News24

Biggest black holes discovered

2011-12-05 22:26

Paris - Scientists have discovered the two biggest black holes ever observed, each with a mass billions of times greater than the Sun's, according to a study published on Monday.

The two giants are located in the heart of a pair of galaxies several hundred million light years from Earth, said the study in scientific journal Nature.

Each black hole is estimated to have a mass about 10 billion times greater than the sun, dwarfing the previously largest-known black hole, which has a mass of 6.3 billion suns.

The University of California, Berkeley, team led by Nicholas McConnell and Chung-Pei Ma said one black hole is located in NGC 3842, the brightest of a cluster of galaxies about 320 million light years from Earth.

The second hole is of "comparable or greater mass" and is located in NGC 4889, the brightest galaxy in the Coma cluster, about 335 million light years away.

"These two black holes are significantly more massive than predicted," the astronomers wrote.

They said their calculations suggest that different evolutionary processes influence the growth of the largest galaxies and their black holes than in smaller galaxies.

Astronomers have long supposed that since the universe began it has harboured black holes with a mass the size of the two newly found giants.

These cosmic gluttons grow in tandem with their galaxies, slurping up gases, planets and stars.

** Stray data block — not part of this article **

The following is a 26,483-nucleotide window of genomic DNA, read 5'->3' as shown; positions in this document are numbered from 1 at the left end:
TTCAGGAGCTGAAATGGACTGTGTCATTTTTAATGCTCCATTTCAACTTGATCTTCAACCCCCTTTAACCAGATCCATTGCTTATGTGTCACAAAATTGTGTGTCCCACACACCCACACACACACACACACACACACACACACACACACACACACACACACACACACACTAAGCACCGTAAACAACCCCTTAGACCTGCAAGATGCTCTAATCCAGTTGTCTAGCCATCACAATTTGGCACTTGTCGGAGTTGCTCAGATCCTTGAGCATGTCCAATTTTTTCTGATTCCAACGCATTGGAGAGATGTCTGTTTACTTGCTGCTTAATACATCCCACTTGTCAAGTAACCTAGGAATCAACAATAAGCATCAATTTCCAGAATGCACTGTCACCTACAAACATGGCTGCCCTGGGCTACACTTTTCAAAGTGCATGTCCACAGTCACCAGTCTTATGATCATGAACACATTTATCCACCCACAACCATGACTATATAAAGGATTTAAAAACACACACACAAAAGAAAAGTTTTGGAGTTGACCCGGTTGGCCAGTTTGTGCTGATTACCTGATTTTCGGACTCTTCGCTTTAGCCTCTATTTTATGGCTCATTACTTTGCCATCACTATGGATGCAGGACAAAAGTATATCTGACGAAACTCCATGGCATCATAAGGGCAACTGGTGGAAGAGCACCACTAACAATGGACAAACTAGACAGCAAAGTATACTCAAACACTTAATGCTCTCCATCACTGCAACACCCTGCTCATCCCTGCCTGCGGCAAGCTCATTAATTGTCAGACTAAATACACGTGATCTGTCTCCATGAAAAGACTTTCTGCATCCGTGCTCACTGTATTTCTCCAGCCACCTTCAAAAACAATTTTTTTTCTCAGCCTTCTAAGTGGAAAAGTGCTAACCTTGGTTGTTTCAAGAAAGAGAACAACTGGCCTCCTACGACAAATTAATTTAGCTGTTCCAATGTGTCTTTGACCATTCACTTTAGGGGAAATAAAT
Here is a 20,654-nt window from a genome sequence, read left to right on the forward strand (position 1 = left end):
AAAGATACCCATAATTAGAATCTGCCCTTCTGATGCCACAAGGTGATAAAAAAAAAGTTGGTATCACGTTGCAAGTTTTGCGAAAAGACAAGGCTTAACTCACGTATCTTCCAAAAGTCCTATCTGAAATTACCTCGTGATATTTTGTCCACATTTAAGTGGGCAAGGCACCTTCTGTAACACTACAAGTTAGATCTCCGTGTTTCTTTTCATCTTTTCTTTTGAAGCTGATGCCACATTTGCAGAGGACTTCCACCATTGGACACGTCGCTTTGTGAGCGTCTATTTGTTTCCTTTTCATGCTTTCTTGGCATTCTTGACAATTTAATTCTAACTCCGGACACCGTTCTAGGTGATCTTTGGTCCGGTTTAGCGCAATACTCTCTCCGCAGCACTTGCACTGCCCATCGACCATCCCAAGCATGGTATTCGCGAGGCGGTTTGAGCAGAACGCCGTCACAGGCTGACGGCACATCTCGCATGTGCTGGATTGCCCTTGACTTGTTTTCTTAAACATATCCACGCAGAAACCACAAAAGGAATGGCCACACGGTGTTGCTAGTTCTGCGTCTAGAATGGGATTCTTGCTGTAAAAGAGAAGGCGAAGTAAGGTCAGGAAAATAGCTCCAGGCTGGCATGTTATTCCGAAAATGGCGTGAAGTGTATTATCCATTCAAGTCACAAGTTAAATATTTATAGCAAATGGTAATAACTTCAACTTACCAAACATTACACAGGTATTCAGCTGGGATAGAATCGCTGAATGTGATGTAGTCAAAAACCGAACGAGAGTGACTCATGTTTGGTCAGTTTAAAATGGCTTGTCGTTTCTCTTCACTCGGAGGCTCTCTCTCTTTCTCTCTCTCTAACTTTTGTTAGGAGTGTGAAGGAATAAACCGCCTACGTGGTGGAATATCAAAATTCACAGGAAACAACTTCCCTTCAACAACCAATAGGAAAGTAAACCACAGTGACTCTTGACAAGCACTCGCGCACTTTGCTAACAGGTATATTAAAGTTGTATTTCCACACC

"There is a symbiotic relationship between black holes and their galaxies that has existed since the dawn of time," Kevin Schawinski, a Yale astronomer said in a June study.

Comments
  • Jack - 2011-12-05 23:10

    Then there are those who still think they are big in this world.

      mal10s - 2011-12-06 02:35

      Aye. No black hole will ever be as massive as the arrogance of the human beings who thinks that they know everything. I praise you, Father, Lord of heaven and earth, because you have hidden these things from the wise and intelligent, and revealed them to little children.

      Modefan - 2011-12-06 08:10

      WTF? What is a religous fanatic doing on the science page?

      IAmTheDarkPrince - 2011-12-06 08:50

      Science without religion is lame. Religion without science is blind. ~Albert Einstein.

      Modefan - 2011-12-06 13:32

      @mal10s .....uhhm, if human beings think they know everything...why would they want to know more?

      mal10s - 2011-12-07 00:57

      @ modefan: Exactly the reaction I was expecting. You, for instance, seem to KNOW I'm a religious fanatic, while in fact I'm no more than a humble soul who can't help but praise my Maker when contemplating the enormity of it all. (I mean correct me if I'm wrong but these things each weigh more than our entire GALAXY?!?) Yes, the curiosity of the human spirit is a quite endearing trait, my friend, but the arrogance of some of these flecks of dust who live on a planet the size and complexity of which they can't even begin to grasp (which itself is no more than a fleck of dust orbiting a sun which most humans would be hard pressed to make out with the naked eye even from just a few light years away, in a galaxy you can't even see without a very powerful telescope from the distance of any of these two black holes) to think that they KNOW there is no God and to call people like myself religious nuts and knuckle draggers, that is a NOT so endearing trait...

      Victor - 2011-12-07 07:50

      "IAmTheDarkPrince" "The word god is for me nothing more than the expression and product of human weaknesses, the Bible a collection of honourable, but still primitive legends which are nevertheless pretty childish" -Albert Einstein "It is far better to grasp the universe as it really is than to persist in delusion, however satisfying and reassuring. " —Carl Sagan

      Victor - 2011-12-07 07:53